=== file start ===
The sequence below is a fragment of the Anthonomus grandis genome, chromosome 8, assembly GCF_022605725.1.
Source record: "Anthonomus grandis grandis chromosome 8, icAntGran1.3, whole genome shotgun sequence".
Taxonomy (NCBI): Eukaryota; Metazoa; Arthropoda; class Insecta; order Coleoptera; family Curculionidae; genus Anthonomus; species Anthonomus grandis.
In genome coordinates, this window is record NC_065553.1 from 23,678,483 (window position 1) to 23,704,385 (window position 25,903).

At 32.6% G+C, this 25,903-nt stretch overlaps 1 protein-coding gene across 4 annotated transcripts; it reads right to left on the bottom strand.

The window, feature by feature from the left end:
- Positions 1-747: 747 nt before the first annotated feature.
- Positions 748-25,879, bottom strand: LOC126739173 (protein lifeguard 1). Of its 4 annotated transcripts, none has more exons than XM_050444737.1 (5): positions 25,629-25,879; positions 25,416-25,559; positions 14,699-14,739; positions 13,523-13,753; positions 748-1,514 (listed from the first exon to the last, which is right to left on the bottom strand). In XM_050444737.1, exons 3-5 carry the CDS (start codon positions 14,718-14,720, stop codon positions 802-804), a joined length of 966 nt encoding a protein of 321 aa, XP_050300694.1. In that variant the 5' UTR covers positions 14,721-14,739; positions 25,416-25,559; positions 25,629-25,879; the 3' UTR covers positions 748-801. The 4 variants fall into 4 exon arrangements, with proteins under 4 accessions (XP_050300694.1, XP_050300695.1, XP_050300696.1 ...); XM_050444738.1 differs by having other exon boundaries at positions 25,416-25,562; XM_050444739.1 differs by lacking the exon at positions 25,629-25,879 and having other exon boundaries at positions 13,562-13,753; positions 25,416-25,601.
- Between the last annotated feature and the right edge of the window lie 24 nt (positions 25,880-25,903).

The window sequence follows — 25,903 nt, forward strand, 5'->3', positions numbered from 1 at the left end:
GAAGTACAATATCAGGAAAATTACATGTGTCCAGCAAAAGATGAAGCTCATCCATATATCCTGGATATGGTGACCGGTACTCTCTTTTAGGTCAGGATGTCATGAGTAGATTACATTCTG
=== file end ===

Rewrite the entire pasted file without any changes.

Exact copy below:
The sequence below is a fragment of the Anthonomus grandis genome, chromosome 8, assembly GCF_022605725.1.
Source record: "Anthonomus grandis grandis chromosome 8, icAntGran1.3, whole genome shotgun sequence".
Taxonomy (NCBI): Eukaryota; Metazoa; Arthropoda; class Insecta; order Coleoptera; family Curculionidae; genus Anthonomus; species Anthonomus grandis.
In genome coordinates, this window is record NC_065553.1 from 23,678,483 (window position 1) to 23,704,385 (window position 25,903).

At 32.6% G+C, this 25,903-nt stretch overlaps 1 protein-coding gene across 4 annotated transcripts; it reads right to left on the bottom strand.

The window, feature by feature from the left end:
- Positions 1-747: 747 nt before the first annotated feature.
- Positions 748-25,879, bottom strand: LOC126739173 (protein lifeguard 1). Of its 4 annotated transcripts, none has more exons than XM_050444737.1 (5): positions 25,629-25,879; positions 25,416-25,559; positions 14,699-14,739; positions 13,523-13,753; positions 748-1,514 (listed from the first exon to the last, which is right to left on the bottom strand). In XM_050444737.1, exons 3-5 carry the CDS (start codon positions 14,718-14,720, stop codon positions 802-804), a joined length of 966 nt encoding a protein of 321 aa, XP_050300694.1. In that variant the 5' UTR covers positions 14,721-14,739; positions 25,416-25,559; positions 25,629-25,879; the 3' UTR covers positions 748-801. The 4 variants fall into 4 exon arrangements, with proteins under 4 accessions (XP_050300694.1, XP_050300695.1, XP_050300696.1 ...); XM_050444738.1 differs by having other exon boundaries at positions 25,416-25,562; XM_050444739.1 differs by lacking the exon at positions 25,629-25,879 and having other exon boundaries at positions 13,562-13,753; positions 25,416-25,601.
- Between the last annotated feature and the right edge of the window lie 24 nt (positions 25,880-25,903).

The window sequence follows — 25,903 nt, forward strand, 5'->3', positions numbered from 1 at the left end:
GAAGTACAATATCAGGAAAATTACATGTGTCCAGCAAAAGATGAAGCTCATCCATATATCCTGGATATGGTGACCGGTACTCTCTTTTAGGTCAGGATGTCATGAGTAGATTACATTCTG